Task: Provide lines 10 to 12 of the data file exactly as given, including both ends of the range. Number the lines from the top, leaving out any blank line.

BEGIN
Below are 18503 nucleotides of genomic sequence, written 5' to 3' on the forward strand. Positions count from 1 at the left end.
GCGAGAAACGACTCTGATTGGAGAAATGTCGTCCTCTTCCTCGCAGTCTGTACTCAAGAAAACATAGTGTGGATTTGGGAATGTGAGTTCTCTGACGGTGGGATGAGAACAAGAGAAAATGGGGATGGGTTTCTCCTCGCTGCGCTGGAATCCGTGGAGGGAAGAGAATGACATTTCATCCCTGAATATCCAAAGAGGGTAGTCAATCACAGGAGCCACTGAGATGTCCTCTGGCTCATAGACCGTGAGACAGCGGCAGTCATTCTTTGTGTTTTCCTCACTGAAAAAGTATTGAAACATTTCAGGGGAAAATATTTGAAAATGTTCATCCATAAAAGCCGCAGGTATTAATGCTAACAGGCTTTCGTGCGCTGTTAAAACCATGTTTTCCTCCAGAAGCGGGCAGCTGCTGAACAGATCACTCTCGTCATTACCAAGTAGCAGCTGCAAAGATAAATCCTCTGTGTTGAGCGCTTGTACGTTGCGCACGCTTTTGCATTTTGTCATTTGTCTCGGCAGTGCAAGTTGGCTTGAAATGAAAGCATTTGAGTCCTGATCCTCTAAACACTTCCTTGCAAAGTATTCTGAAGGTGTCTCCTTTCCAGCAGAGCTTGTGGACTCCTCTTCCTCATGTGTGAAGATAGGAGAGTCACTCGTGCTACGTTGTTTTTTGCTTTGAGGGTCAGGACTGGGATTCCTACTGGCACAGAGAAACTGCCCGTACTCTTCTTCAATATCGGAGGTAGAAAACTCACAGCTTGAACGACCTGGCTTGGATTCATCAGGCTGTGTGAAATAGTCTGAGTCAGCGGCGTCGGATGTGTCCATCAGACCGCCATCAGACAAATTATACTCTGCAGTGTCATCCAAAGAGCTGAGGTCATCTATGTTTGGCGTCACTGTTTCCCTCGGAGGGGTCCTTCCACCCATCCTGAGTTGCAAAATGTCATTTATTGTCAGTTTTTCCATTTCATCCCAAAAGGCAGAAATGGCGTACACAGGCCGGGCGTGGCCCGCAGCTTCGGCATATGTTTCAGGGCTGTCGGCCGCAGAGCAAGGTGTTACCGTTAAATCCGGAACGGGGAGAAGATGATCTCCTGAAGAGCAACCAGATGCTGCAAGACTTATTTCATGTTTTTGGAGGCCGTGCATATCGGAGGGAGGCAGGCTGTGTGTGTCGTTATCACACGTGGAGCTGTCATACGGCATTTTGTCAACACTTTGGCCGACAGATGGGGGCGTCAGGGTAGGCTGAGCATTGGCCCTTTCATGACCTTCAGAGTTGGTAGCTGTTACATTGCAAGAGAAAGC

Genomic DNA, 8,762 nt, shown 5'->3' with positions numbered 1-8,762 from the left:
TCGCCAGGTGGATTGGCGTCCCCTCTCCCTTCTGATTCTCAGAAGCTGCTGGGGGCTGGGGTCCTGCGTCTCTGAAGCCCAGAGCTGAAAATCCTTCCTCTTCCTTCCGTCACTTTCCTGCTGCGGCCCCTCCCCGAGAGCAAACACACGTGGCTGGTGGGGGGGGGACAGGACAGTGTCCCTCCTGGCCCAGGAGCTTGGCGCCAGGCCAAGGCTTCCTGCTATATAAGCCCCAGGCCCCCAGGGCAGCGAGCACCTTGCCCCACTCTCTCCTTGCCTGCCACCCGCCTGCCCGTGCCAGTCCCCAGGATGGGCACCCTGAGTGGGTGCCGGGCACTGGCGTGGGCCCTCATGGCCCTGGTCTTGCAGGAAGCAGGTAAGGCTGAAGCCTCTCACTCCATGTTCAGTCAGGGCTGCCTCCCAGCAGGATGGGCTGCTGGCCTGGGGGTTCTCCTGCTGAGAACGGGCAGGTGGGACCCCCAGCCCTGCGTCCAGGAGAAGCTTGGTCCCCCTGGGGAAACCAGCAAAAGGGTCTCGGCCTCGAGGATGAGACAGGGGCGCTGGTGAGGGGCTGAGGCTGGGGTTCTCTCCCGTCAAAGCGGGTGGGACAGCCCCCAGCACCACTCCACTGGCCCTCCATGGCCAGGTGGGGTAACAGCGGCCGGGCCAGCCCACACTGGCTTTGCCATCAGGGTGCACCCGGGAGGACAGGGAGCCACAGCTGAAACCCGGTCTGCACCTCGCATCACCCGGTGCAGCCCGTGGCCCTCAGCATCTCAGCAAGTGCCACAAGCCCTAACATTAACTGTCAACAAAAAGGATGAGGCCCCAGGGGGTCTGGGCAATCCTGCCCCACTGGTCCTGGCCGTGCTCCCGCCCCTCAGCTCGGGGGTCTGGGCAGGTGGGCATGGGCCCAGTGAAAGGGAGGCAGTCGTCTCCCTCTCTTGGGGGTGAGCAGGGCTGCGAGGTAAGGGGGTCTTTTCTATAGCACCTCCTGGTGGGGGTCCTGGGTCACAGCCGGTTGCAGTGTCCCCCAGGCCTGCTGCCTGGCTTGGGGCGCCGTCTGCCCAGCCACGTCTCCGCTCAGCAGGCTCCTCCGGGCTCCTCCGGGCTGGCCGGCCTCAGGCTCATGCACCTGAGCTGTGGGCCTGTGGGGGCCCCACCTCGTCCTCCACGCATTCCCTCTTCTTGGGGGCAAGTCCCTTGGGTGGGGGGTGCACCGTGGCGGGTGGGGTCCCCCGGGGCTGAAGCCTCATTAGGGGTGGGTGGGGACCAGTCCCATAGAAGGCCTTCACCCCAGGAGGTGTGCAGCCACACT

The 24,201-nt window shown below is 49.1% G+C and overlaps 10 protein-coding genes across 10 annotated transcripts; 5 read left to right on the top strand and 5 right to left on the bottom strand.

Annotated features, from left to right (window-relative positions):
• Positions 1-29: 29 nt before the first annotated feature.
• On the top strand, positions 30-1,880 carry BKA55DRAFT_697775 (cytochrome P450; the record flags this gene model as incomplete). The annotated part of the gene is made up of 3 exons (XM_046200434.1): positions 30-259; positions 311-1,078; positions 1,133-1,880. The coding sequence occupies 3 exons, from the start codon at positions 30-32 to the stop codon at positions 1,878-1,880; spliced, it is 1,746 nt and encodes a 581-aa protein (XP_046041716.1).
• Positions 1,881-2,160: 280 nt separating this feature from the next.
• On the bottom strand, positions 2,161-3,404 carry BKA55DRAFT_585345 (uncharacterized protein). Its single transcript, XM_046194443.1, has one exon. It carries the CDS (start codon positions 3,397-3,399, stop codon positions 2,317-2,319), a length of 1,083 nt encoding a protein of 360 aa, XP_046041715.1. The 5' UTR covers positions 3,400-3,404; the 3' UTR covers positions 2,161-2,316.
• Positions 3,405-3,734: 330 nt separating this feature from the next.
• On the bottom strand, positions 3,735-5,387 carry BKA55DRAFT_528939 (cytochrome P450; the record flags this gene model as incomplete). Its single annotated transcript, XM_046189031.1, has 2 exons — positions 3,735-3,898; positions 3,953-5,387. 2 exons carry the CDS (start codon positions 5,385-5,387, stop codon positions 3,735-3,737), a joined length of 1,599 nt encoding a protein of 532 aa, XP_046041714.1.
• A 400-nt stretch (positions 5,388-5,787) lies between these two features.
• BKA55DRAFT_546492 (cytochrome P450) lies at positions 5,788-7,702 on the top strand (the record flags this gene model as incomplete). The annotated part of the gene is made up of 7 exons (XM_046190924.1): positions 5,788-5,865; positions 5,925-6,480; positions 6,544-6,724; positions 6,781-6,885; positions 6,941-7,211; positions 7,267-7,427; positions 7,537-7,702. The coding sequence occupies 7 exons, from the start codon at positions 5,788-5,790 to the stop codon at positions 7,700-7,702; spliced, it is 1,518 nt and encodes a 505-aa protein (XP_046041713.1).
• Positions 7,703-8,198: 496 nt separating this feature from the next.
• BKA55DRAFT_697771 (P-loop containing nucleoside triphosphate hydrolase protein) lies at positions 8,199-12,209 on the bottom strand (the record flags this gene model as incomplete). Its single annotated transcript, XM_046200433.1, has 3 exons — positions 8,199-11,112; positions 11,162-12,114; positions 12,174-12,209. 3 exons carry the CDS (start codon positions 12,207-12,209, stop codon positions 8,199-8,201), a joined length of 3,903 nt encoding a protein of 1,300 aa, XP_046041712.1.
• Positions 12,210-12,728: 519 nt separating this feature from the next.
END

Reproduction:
• On the bottom strand, positions 2,161-3,404 carry BKA55DRAFT_585345 (uncharacterized protein). Its single transcript, XM_046194443.1, has one exon. It carries the CDS (start codon positions 3,397-3,399, stop codon positions 2,317-2,319), a length of 1,083 nt encoding a protein of 360 aa, XP_046041715.1. The 5' UTR covers positions 3,400-3,404; the 3' UTR covers positions 2,161-2,316.
• Positions 3,405-3,734: 330 nt separating this feature from the next.
• On the bottom strand, positions 3,735-5,387 carry BKA55DRAFT_528939 (cytochrome P450; the record flags this gene model as incomplete). Its single annotated transcript, XM_046189031.1, has 2 exons — positions 3,735-3,898; positions 3,953-5,387. 2 exons carry the CDS (start codon positions 5,385-5,387, stop codon positions 3,735-3,737), a joined length of 1,599 nt encoding a protein of 532 aa, XP_046041714.1.